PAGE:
In another kind of society, not necessarily a better one, there would be means available for chastising, reprimanding and, yes, punishing that were not so inappropriate to the offense.A smaller, tighter, more hierarchical structure affords greater opportunities for discipline and a greater vulnerability to "disgrace." In some countries it really matters when they take down your picture or remove your name from an honors list. At West Point they stop talking to you and in the Senate you can be censured. But these are closed and special systems. And for us there seems available only the deprivation of a person's job or rank or status - a Butz, a Lance, a Singlaub - or some awful mishmash of criminal justice.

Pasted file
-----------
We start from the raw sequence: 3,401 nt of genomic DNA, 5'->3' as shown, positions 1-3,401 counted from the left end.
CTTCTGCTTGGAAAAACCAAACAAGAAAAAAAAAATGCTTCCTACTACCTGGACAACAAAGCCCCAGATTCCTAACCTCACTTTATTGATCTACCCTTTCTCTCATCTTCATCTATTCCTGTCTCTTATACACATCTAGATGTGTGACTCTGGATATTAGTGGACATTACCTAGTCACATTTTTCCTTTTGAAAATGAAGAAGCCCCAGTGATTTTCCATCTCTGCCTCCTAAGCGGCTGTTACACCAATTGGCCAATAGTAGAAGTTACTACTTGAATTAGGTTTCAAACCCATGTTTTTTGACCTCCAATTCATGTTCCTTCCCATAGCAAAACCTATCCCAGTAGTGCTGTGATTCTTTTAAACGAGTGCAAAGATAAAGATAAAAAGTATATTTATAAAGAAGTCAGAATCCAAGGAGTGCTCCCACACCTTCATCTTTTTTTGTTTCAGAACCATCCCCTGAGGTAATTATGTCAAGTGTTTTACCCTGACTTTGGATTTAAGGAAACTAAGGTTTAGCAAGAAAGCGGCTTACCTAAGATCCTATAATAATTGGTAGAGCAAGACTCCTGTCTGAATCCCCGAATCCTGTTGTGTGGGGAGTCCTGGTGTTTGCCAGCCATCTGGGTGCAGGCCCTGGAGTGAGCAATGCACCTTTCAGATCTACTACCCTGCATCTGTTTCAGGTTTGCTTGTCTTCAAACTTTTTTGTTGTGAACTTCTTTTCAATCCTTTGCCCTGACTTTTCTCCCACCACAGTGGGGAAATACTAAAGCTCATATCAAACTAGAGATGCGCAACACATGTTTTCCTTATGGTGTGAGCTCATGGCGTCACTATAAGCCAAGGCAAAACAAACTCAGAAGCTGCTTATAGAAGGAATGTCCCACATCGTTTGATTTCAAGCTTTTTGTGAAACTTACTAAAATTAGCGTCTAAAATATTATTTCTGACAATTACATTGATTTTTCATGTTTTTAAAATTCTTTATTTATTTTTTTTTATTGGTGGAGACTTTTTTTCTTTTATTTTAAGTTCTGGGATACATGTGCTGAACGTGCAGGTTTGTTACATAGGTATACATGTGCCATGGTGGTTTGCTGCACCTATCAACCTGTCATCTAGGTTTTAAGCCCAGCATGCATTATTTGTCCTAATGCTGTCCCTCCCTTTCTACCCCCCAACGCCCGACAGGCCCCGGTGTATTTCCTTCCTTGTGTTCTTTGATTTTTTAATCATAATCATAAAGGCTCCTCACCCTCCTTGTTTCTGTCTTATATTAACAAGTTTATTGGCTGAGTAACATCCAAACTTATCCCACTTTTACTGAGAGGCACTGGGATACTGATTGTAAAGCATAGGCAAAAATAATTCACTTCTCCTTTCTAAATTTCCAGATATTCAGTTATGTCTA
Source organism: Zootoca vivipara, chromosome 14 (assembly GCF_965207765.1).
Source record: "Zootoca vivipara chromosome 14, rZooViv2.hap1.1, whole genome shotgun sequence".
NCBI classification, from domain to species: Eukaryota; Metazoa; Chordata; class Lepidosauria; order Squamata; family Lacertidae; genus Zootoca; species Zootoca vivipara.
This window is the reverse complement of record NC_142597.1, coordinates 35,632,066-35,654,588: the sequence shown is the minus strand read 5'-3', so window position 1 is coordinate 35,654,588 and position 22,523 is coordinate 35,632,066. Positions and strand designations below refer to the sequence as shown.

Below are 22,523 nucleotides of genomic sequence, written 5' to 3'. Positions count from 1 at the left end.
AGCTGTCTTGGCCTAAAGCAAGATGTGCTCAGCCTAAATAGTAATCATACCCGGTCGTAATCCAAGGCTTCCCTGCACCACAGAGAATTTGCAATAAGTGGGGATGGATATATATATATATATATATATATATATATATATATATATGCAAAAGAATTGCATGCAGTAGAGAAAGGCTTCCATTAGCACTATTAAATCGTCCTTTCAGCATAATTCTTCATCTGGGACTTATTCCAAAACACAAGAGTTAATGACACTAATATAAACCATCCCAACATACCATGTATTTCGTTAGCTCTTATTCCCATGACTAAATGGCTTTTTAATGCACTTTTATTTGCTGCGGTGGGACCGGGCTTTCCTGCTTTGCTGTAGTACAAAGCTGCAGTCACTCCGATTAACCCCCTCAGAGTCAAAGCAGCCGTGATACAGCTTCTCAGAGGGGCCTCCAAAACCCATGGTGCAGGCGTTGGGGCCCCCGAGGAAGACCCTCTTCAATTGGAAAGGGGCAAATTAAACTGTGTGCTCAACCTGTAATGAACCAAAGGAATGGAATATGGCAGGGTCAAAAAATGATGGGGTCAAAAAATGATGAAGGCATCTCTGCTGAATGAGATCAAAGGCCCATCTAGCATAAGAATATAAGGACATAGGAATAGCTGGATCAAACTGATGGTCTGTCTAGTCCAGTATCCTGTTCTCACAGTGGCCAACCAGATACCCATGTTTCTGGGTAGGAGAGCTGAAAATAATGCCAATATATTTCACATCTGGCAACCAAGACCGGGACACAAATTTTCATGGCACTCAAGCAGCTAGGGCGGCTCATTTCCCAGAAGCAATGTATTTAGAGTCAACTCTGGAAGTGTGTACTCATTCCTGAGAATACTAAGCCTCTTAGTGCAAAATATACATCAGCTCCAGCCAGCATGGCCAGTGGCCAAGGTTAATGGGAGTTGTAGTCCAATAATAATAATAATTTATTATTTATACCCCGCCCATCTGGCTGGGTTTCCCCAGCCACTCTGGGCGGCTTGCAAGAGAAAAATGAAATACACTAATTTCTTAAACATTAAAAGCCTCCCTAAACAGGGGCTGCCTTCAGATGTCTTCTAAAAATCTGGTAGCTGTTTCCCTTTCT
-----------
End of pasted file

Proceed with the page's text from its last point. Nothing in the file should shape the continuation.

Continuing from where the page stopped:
I am aware of what is regarded as the compelling rationale for the latter kind of treatment: the sanctity and universal applicability of the law are meant to be proved by enforcing its provisions against big shots, and respect for the law is meant thus to be increased. I wonder. Surely for those who abominate Helms and all his works, nabbing him for mendacity before Congress, itself in many ways a fountain of mendacity, must be more or less akin to getting Al Capone on income taxes. In fact, speaking as one who is, relative to many people, sympathetic to Helm's situation, I can think of several CIA actions during his terms of office I'd rather have him prosecuted for - if we're going that route. And in any event, those most committed to punishing him for the failure to come clean with Congress are evidently far from satisfied with the penalties that have been meted out.